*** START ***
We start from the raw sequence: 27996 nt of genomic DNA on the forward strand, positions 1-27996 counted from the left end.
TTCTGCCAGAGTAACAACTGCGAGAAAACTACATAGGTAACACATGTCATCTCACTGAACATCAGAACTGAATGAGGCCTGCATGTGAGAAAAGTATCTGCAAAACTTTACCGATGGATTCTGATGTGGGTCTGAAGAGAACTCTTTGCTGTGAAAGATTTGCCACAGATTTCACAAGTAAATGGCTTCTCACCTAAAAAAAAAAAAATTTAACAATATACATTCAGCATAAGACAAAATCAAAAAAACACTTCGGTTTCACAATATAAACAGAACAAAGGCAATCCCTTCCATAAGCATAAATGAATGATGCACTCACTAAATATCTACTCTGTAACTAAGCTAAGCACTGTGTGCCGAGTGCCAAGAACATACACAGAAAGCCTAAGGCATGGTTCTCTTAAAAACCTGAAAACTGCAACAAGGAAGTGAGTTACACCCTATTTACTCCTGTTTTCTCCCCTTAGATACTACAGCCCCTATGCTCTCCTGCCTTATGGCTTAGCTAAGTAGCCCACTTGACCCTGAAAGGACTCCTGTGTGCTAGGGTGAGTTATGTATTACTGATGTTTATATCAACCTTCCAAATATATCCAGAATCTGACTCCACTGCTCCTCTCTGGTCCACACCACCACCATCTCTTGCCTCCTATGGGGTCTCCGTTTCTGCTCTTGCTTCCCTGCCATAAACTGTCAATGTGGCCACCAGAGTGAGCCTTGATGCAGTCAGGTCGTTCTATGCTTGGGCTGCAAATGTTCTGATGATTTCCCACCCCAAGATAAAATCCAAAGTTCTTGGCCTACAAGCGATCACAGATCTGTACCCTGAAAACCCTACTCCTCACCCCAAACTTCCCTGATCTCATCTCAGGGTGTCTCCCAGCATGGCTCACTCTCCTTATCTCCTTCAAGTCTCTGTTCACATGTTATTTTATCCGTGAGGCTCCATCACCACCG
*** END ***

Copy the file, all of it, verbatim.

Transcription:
We start from the raw sequence: 27996 nt of genomic DNA on the forward strand, positions 1-27996 counted from the left end.
TTCTGCCAGAGTAACAACTGCGAGAAAACTACATAGGTAACACATGTCATCTCACTGAACATCAGAACTGAATGAGGCCTGCATGTGAGAAAAGTATCTGCAAAACTTTACCGATGGATTCTGATGTGGGTCTGAAGAGAACTCTTTGCTGTGAAAGATTTGCCACAGATTTCACAAGTAAATGGCTTCTCACCTAAAAAAAAAAAAATTTAACAATATACATTCAGCATAAGACAAAATCAAAAAAACACTTCGGTTTCACAATATAAACAGAACAAAGGCAATCCCTTCCATAAGCATAAATGAATGATGCACTCACTAAATATCTACTCTGTAACTAAGCTAAGCACTGTGTGCCGAGTGCCAAGAACATACACAGAAAGCCTAAGGCATGGTTCTCTTAAAAACCTGAAAACTGCAACAAGGAAGTGAGTTACACCCTATTTACTCCTGTTTTCTCCCCTTAGATACTACAGCCCCTATGCTCTCCTGCCTTATGGCTTAGCTAAGTAGCCCACTTGACCCTGAAAGGACTCCTGTGTGCTAGGGTGAGTTATGTATTACTGATGTTTATATCAACCTTCCAAATATATCCAGAATCTGACTCCACTGCTCCTCTCTGGTCCACACCACCACCATCTCTTGCCTCCTATGGGGTCTCCGTTTCTGCTCTTGCTTCCCTGCCATAAACTGTCAATGTGGCCACCAGAGTGAGCCTTGATGCAGTCAGGTCGTTCTATGCTTGGGCTGCAAATGTTCTGATGATTTCCCACCCCAAGATAAAATCCAAAGTTCTTGGCCTACAAGCGATCACAGATCTGTACCCTGAAAACCCTACTCCTCACCCCAAACTTCCCTGATCTCATCTCAGGGTGTCTCCCAGCATGGCTCACTCTCCTTATCTCCTTCAAGTCTCTGTTCACATGTTATTTTATCCGTGAGGCTCCATCACCACCG